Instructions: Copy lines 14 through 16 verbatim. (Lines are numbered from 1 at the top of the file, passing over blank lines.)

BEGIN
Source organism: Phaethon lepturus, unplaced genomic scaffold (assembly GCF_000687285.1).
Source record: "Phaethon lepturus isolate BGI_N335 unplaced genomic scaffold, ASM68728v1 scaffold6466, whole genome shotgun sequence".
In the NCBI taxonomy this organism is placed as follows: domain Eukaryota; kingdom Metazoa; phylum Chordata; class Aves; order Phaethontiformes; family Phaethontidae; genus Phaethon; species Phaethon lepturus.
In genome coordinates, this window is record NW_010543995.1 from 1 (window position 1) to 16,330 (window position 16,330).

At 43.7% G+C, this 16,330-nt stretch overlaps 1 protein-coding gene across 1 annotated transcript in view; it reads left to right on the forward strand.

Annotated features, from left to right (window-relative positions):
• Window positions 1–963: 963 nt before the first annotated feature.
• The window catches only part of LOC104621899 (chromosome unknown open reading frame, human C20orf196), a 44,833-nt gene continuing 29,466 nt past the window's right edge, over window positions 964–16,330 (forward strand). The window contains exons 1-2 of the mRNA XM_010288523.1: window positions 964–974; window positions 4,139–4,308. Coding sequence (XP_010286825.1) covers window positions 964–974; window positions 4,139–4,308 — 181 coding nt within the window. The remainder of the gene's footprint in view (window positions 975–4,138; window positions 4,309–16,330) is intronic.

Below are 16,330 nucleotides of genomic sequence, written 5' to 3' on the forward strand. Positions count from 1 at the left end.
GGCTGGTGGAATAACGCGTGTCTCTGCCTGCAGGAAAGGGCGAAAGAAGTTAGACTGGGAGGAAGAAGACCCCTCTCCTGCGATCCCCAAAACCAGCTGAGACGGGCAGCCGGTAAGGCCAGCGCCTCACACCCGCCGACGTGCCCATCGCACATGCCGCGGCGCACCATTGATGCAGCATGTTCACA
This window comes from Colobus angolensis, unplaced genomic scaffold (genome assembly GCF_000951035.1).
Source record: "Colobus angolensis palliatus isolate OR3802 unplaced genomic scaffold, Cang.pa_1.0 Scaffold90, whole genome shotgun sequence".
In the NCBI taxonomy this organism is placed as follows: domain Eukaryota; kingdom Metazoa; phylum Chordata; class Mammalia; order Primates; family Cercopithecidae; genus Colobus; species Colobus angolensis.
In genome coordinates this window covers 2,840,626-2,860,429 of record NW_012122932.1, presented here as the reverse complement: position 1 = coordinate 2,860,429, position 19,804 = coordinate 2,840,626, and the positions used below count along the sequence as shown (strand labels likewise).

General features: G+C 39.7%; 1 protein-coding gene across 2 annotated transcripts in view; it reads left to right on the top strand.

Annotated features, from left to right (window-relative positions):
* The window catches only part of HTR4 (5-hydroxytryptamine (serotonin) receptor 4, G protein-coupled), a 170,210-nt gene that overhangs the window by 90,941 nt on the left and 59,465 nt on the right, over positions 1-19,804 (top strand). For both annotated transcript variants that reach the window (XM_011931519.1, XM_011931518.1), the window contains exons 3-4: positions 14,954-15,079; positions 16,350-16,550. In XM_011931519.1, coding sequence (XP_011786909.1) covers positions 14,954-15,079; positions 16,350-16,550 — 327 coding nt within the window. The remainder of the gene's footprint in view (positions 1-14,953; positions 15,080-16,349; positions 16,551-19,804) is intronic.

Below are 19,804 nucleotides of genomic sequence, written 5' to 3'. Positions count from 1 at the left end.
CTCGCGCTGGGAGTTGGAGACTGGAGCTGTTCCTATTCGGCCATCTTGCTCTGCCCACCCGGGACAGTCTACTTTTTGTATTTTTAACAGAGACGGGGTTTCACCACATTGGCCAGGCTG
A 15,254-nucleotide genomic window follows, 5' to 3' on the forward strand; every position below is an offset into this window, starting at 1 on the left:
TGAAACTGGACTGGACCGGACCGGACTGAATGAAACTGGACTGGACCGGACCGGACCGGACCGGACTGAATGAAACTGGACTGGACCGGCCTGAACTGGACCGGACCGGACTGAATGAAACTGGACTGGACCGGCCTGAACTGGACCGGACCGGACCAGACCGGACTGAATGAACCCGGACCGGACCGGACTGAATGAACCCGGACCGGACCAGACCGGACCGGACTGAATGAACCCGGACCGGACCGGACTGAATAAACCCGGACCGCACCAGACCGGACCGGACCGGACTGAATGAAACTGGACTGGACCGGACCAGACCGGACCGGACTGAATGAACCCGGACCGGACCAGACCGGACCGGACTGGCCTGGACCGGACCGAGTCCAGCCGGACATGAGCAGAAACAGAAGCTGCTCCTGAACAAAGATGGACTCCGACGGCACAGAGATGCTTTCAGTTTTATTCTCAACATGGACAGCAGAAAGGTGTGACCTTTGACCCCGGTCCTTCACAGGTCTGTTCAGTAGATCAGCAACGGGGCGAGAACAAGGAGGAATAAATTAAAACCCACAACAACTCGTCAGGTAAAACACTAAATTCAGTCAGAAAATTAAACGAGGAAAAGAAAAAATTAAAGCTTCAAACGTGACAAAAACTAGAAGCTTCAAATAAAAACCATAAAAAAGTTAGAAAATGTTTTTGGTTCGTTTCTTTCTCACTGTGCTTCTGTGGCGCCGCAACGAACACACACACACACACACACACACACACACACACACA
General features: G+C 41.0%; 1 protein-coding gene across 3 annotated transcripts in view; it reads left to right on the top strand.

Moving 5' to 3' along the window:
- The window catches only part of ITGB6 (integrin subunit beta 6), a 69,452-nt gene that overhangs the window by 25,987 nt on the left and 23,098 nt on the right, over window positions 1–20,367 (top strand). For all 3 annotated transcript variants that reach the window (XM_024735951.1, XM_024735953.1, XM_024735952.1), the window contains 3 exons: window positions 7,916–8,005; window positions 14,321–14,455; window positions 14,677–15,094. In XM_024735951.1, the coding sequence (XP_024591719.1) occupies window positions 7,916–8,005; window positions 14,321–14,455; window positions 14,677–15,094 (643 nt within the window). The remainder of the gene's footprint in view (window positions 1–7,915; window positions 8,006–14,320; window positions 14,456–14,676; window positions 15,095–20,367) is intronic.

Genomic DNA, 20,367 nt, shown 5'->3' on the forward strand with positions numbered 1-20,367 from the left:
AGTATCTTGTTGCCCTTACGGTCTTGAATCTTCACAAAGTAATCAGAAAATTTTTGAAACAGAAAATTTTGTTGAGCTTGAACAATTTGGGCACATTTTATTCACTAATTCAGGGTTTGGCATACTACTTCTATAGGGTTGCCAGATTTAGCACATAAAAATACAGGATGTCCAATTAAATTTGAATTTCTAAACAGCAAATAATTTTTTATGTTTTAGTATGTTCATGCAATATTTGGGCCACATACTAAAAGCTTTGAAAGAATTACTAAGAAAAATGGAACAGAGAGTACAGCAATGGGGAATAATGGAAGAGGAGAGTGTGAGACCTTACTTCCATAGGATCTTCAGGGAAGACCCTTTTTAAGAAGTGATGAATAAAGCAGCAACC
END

In genome coordinates this window covers 2,840,626-2,860,429 of record NW_012122932.1, presented here as the reverse complement: position 1 = coordinate 2,860,429, position 19,804 = coordinate 2,840,626, and the positions used below count along the sequence as shown (strand labels likewise).

General features: G+C 39.7%; 1 protein-coding gene across 2 annotated transcripts in view; it reads left to right on the top strand.

Annotated features, from left to right (window-relative positions):